One of the best documented relationships in economics is the link between education and
income: higher educated people have higher incomes. Advocates argue that education provides
skills, or human capital, that raises an individual‘s productivity. Critics argue that the documented
relationship is not causal. Education does not generate higher incomes; instead, individuals with
higher ability receive more education and more income. This essay reviews the evidence on the
relationship between education and income. We focus on recent studies that have attempted to
determine the casual effect of education on income by either comparing income and education
differences within families or using exogenous determinants of schooling in what are sometimes
called “natural experiments.” In addition, we assess the potential for education to reduce income
disparities by presenting evidence on the return to education for people of differing family
backgrounds and measured ability.
The results of all these studies are surprisingly consistent: they indicate that the return to
schooling is not caused by an omitted correlation between ability and schooling. Moreover, we find
no evidence that the return to schooling differs significantly by family background or by the
measured ability of the student.

Year of Publication
Date Published
Publication Language
Citation Key
The Quarterly Journal of Economics, Vol. 115, No. 3, Aug.ust 2000
Ashenfelter, O., & Rouse, C. (1998). Schooling, Intelligence, and Income in America: Cracks in the Bell Curve. Retrieved from (Original work published 11/1998AD)
Working Papers

ln CPS data, the 20% of the civilian labor force with 1-3 years of college earn 15% more
than high school graduates. We use data from the National Longitudinal Study of the High School
Class of I972 which includes postsecondary transcript data and the NLS Y to study the distinct returns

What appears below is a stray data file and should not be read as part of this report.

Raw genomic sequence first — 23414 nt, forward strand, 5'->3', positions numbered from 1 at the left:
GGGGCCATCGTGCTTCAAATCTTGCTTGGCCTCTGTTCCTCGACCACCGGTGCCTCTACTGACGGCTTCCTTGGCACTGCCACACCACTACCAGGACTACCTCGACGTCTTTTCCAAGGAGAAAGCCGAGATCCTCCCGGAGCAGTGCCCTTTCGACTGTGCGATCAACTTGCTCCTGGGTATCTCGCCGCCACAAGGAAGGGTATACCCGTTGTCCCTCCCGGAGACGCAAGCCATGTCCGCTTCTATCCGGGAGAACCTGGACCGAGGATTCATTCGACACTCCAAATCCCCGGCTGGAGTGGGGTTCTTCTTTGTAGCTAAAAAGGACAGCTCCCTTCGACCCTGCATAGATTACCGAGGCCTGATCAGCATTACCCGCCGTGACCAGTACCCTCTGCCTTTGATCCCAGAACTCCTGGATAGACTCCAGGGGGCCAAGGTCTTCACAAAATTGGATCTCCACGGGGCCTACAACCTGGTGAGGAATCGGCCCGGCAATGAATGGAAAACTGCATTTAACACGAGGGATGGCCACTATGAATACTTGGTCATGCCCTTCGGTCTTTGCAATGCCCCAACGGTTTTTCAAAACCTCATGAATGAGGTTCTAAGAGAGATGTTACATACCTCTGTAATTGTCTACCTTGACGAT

to 2-year and 4-year college attendance and degree completion. Controlling for family income and
measured ability, wage differentials for both 2-year and 4-year college credits are positive and
similar. We find that the average 2-year and 4-year college student earned roughly 5% more than
similar high school graduates for every year of credits completed. Second, average bachelor and
associate degree recipients did not earn significantly more than those with similar numbers of college
credits and no degree, suggesting that the credentialling effects of these degree are small. We report
similar results from the NLSY and the CPS.
In addition to controlling for family background and ability measures, we pursue two IV
strategies to identify measurement error and selection bias. First, we use self-reported education as
an instrument for transcript reported education. Second, we use public tuition and distance from the
closest 2-year and 4-year colleges as instruments, which we take as orthogonal to schooling
measurement error and other unobserved characteristics of college students. Although research over
the past decade has been preoccupied with selection bias, the two biases roughly cancel each other,
suggesting that the results above are, if anything, understated.

Year of Publication
Date Published
Publication Language
Citation Key
American Economic Review, Vol. 83, No. 3
Kane, T., & Rouse, C. (1993). Labor Market Returns to Two- And Four-Year College: Is A Credit a Credit And Do Degrees Matter?. Retrieved from (Original work published 01/1993AD)
Working Papers